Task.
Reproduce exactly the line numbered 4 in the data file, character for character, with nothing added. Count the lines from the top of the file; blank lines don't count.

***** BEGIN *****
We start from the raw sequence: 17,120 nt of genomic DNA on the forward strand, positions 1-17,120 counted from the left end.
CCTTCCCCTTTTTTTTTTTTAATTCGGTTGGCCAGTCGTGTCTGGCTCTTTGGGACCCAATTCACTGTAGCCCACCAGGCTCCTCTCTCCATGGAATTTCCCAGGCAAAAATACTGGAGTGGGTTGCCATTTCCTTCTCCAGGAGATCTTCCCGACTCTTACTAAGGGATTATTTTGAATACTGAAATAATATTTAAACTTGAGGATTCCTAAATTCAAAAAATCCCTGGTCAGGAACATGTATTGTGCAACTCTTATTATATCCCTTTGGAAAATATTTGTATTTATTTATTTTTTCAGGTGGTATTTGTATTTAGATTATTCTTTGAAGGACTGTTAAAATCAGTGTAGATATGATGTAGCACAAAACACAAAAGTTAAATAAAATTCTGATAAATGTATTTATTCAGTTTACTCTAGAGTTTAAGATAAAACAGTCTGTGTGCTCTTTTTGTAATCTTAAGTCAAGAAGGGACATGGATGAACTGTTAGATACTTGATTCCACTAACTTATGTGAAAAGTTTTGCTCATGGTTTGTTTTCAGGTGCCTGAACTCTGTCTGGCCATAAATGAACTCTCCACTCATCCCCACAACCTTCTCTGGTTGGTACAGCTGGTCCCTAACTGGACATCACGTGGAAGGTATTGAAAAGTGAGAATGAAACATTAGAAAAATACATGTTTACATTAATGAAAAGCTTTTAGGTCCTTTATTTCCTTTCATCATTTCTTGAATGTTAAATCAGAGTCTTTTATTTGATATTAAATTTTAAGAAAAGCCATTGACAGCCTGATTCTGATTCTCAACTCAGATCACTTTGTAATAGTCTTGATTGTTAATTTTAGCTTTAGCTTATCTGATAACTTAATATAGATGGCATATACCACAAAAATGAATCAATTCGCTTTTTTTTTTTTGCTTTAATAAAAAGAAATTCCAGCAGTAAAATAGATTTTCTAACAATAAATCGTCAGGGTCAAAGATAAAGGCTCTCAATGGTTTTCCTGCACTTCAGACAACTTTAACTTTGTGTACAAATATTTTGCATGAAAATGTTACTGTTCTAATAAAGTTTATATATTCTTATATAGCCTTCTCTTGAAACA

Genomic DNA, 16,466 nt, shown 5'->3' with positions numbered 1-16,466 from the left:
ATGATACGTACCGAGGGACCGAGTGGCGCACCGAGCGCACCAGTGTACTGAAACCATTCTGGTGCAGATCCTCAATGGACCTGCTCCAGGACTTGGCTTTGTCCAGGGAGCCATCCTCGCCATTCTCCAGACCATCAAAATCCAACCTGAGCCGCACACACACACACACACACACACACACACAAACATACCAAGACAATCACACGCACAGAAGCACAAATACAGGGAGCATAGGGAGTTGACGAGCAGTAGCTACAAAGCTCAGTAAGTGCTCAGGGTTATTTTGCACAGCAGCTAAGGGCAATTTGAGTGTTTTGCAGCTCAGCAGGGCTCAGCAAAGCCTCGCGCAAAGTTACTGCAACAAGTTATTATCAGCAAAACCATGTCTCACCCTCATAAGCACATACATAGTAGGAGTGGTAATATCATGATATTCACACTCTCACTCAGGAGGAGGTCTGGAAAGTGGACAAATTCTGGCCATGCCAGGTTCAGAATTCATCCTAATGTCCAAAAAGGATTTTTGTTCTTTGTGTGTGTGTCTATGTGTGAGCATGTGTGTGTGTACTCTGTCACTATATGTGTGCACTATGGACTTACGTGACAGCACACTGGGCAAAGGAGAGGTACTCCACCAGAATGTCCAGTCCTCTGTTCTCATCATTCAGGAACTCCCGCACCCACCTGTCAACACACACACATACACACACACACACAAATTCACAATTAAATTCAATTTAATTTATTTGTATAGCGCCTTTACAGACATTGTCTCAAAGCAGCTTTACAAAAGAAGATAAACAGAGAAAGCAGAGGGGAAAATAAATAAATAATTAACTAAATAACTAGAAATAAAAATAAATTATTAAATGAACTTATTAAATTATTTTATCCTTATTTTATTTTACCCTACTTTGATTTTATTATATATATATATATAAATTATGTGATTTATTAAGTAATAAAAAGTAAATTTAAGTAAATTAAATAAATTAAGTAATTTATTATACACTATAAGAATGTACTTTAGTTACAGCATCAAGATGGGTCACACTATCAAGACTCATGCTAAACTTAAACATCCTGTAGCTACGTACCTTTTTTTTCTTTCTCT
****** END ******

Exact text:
ATGATACGTACCGAGGGACCGAGTGGCGCACCGAGCGCACCAGTGTACTGAAACCATTCTGGTGCAGATCCTCAATGGACCTGCTCCAGGACTTGGCTTTGTCCAGGGAGCCATCCTCGCCATTCTCCAGACCATCAAAATCCAACCTGAGCCGCACACACACACACACACACACACACACACAAACATACCAAGACAATCACACGCACAGAAGCACAAATACAGGGAGCATAGGGAGTTGACGAGCAGTAGCTACAAAGCTCAGTAAGTGCTCAGGGTTATTTTGCACAGCAGCTAAGGGCAATTTGAGTGTTTTGCAGCTCAGCAGGGCTCAGCAAAGCCTCGCGCAAAGTTACTGCAACAAGTTATTATCAGCAAAACCATGTCTCACCCTCATAAGCACATACATAGTAGGAGTGGTAATATCATGATATTCACACTCTCACTCAGGAGGAGGTCTGGAAAGTGGACAAATTCTGGCCATGCCAGGTTCAGAATTCATCCTAATGTCCAAAAAGGATTTTTGTTCTTTGTGTGTGTGTCTATGTGTGAGCATGTGTGTGTGTACTCTGTCACTATATGTGTGCACTATGGACTTACGTGACAGCACACTGGGCAAAGGAGAGGTACTCCACCAGAATGTCCAGTCCTCTGTTCTCATCATTCAGGAACTCCCGCACCCACCTGTCAACACACACACATACACACACACACACAAATTCACAATTAAATTCAATTTAATTTATTTGTATAGCGCCTTTACAGACATTGTCTCAAAGCAGCTTTACAAAAGAAGATAAACAGAGAAAGCAGAGGGGAAAATAAATAAATAATTAACTAAATAACTAGAAATAAAAATAAATTATTAAATGAACTTATTAAATTATTTTATCCTTATTTTATTTTACCCTACTTTGATTTTATTATATATATATATATAAATTATGTGATTTATTAAGTAATAAAAAGTAAATTTAAGTAAATTAAATAAATTAAGTAATTTATTATACACTATAAGAATGTACTTTAGTTACAGCATCAAGATGGGTCACACTATCAAGACTCATGCTAAACTTAAACATCCTGTAGCTACGTACCTTTTTTTTCTTTCTCT